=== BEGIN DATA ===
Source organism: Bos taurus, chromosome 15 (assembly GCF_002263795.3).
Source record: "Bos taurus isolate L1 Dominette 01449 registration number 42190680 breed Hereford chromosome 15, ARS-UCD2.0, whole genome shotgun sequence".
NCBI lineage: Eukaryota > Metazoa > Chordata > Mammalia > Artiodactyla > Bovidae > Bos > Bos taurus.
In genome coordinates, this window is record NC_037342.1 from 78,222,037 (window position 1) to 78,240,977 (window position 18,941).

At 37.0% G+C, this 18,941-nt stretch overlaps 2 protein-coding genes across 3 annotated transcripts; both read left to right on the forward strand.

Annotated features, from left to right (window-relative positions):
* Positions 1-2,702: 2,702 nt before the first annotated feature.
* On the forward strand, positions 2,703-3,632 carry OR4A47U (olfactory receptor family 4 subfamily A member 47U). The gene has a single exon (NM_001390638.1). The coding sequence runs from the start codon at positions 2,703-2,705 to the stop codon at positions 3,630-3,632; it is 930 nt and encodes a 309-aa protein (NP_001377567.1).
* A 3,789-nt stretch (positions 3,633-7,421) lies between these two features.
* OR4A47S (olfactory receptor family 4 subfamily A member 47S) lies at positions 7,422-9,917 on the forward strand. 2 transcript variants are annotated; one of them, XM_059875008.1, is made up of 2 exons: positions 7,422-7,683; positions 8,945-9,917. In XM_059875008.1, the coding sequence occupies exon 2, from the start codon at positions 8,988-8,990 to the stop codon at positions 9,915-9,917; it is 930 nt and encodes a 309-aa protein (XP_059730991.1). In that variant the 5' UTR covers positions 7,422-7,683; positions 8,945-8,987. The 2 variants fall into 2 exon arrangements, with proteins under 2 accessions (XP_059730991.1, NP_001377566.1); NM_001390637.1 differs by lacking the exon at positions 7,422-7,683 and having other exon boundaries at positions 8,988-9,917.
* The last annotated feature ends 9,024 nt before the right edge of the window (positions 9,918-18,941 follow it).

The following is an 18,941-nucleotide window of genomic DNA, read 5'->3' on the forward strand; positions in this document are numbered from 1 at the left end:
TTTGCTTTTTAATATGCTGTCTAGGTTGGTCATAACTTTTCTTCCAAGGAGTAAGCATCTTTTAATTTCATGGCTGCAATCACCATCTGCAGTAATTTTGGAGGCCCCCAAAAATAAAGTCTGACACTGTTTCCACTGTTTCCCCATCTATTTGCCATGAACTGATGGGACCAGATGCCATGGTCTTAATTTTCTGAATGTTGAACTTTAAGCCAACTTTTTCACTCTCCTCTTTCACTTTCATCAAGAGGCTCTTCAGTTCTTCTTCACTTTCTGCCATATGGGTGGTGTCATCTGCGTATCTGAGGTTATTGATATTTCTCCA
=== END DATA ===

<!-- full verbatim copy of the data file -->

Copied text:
Source organism: Bos taurus, chromosome 15 (assembly GCF_002263795.3).
Source record: "Bos taurus isolate L1 Dominette 01449 registration number 42190680 breed Hereford chromosome 15, ARS-UCD2.0, whole genome shotgun sequence".
NCBI lineage: Eukaryota > Metazoa > Chordata > Mammalia > Artiodactyla > Bovidae > Bos > Bos taurus.
In genome coordinates, this window is record NC_037342.1 from 78,222,037 (window position 1) to 78,240,977 (window position 18,941).

At 37.0% G+C, this 18,941-nt stretch overlaps 2 protein-coding genes across 3 annotated transcripts; both read left to right on the forward strand.

Annotated features, from left to right (window-relative positions):
* Positions 1-2,702: 2,702 nt before the first annotated feature.
* On the forward strand, positions 2,703-3,632 carry OR4A47U (olfactory receptor family 4 subfamily A member 47U). The gene has a single exon (NM_001390638.1). The coding sequence runs from the start codon at positions 2,703-2,705 to the stop codon at positions 3,630-3,632; it is 930 nt and encodes a 309-aa protein (NP_001377567.1).
* A 3,789-nt stretch (positions 3,633-7,421) lies between these two features.
* OR4A47S (olfactory receptor family 4 subfamily A member 47S) lies at positions 7,422-9,917 on the forward strand. 2 transcript variants are annotated; one of them, XM_059875008.1, is made up of 2 exons: positions 7,422-7,683; positions 8,945-9,917. In XM_059875008.1, the coding sequence occupies exon 2, from the start codon at positions 8,988-8,990 to the stop codon at positions 9,915-9,917; it is 930 nt and encodes a 309-aa protein (XP_059730991.1). In that variant the 5' UTR covers positions 7,422-7,683; positions 8,945-8,987. The 2 variants fall into 2 exon arrangements, with proteins under 2 accessions (XP_059730991.1, NP_001377566.1); NM_001390637.1 differs by lacking the exon at positions 7,422-7,683 and having other exon boundaries at positions 8,988-9,917.
* The last annotated feature ends 9,024 nt before the right edge of the window (positions 9,918-18,941 follow it).

The following is an 18,941-nucleotide window of genomic DNA, read 5'->3' on the forward strand; positions in this document are numbered from 1 at the left end:
TTTGCTTTTTAATATGCTGTCTAGGTTGGTCATAACTTTTCTTCCAAGGAGTAAGCATCTTTTAATTTCATGGCTGCAATCACCATCTGCAGTAATTTTGGAGGCCCCCAAAAATAAAGTCTGACACTGTTTCCACTGTTTCCCCATCTATTTGCCATGAACTGATGGGACCAGATGCCATGGTCTTAATTTTCTGAATGTTGAACTTTAAGCCAACTTTTTCACTCTCCTCTTTCACTTTCATCAAGAGGCTCTTCAGTTCTTCTTCACTTTCTGCCATATGGGTGGTGTCATCTGCGTATCTGAGGTTATTGATATTTCTCCA